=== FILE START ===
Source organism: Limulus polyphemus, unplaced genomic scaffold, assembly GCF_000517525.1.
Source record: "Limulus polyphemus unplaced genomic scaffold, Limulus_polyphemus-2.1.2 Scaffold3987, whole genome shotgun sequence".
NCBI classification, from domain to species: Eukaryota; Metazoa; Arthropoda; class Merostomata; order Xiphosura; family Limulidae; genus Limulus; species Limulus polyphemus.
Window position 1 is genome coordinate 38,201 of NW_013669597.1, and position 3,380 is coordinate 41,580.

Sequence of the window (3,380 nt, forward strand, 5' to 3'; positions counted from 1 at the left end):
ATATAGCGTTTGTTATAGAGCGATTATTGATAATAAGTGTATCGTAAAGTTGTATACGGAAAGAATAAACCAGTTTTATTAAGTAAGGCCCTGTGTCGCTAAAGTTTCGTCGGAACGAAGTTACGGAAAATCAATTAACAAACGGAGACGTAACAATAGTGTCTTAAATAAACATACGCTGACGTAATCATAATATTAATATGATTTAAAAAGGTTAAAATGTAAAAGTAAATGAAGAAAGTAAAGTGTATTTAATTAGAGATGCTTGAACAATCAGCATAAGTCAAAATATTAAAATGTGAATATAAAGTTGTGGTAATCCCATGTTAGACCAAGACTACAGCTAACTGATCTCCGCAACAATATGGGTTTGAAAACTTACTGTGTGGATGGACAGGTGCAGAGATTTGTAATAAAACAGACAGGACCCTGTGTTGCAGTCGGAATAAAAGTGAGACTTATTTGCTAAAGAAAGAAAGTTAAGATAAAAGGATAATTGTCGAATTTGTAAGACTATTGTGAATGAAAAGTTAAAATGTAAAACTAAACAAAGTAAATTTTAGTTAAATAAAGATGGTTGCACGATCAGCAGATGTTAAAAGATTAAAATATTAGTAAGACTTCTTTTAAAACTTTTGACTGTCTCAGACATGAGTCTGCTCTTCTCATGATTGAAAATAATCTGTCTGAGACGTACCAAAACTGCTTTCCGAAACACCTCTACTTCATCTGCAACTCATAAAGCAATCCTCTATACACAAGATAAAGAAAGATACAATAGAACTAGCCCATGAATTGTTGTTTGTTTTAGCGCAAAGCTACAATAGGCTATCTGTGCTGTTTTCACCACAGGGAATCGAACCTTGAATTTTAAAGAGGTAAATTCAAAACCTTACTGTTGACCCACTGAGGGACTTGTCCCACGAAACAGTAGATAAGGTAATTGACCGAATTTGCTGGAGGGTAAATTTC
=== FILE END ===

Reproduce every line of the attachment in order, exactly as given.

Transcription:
Source organism: Limulus polyphemus, unplaced genomic scaffold, assembly GCF_000517525.1.
Source record: "Limulus polyphemus unplaced genomic scaffold, Limulus_polyphemus-2.1.2 Scaffold3987, whole genome shotgun sequence".
NCBI classification, from domain to species: Eukaryota; Metazoa; Arthropoda; class Merostomata; order Xiphosura; family Limulidae; genus Limulus; species Limulus polyphemus.
Window position 1 is genome coordinate 38,201 of NW_013669597.1, and position 3,380 is coordinate 41,580.

Sequence of the window (3,380 nt, forward strand, 5' to 3'; positions counted from 1 at the left end):
ATATAGCGTTTGTTATAGAGCGATTATTGATAATAAGTGTATCGTAAAGTTGTATACGGAAAGAATAAACCAGTTTTATTAAGTAAGGCCCTGTGTCGCTAAAGTTTCGTCGGAACGAAGTTACGGAAAATCAATTAACAAACGGAGACGTAACAATAGTGTCTTAAATAAACATACGCTGACGTAATCATAATATTAATATGATTTAAAAAGGTTAAAATGTAAAAGTAAATGAAGAAAGTAAAGTGTATTTAATTAGAGATGCTTGAACAATCAGCATAAGTCAAAATATTAAAATGTGAATATAAAGTTGTGGTAATCCCATGTTAGACCAAGACTACAGCTAACTGATCTCCGCAACAATATGGGTTTGAAAACTTACTGTGTGGATGGACAGGTGCAGAGATTTGTAATAAAACAGACAGGACCCTGTGTTGCAGTCGGAATAAAAGTGAGACTTATTTGCTAAAGAAAGAAAGTTAAGATAAAAGGATAATTGTCGAATTTGTAAGACTATTGTGAATGAAAAGTTAAAATGTAAAACTAAACAAAGTAAATTTTAGTTAAATAAAGATGGTTGCACGATCAGCAGATGTTAAAAGATTAAAATATTAGTAAGACTTCTTTTAAAACTTTTGACTGTCTCAGACATGAGTCTGCTCTTCTCATGATTGAAAATAATCTGTCTGAGACGTACCAAAACTGCTTTCCGAAACACCTCTACTTCATCTGCAACTCATAAAGCAATCCTCTATACACAAGATAAAGAAAGATACAATAGAACTAGCCCATGAATTGTTGTTTGTTTTAGCGCAAAGCTACAATAGGCTATCTGTGCTGTTTTCACCACAGGGAATCGAACCTTGAATTTTAAAGAGGTAAATTCAAAACCTTACTGTTGACCCACTGAGGGACTTGTCCCACGAAACAGTAGATAAGGTAATTGACCGAATTTGCTGGAGGGTAAATTTC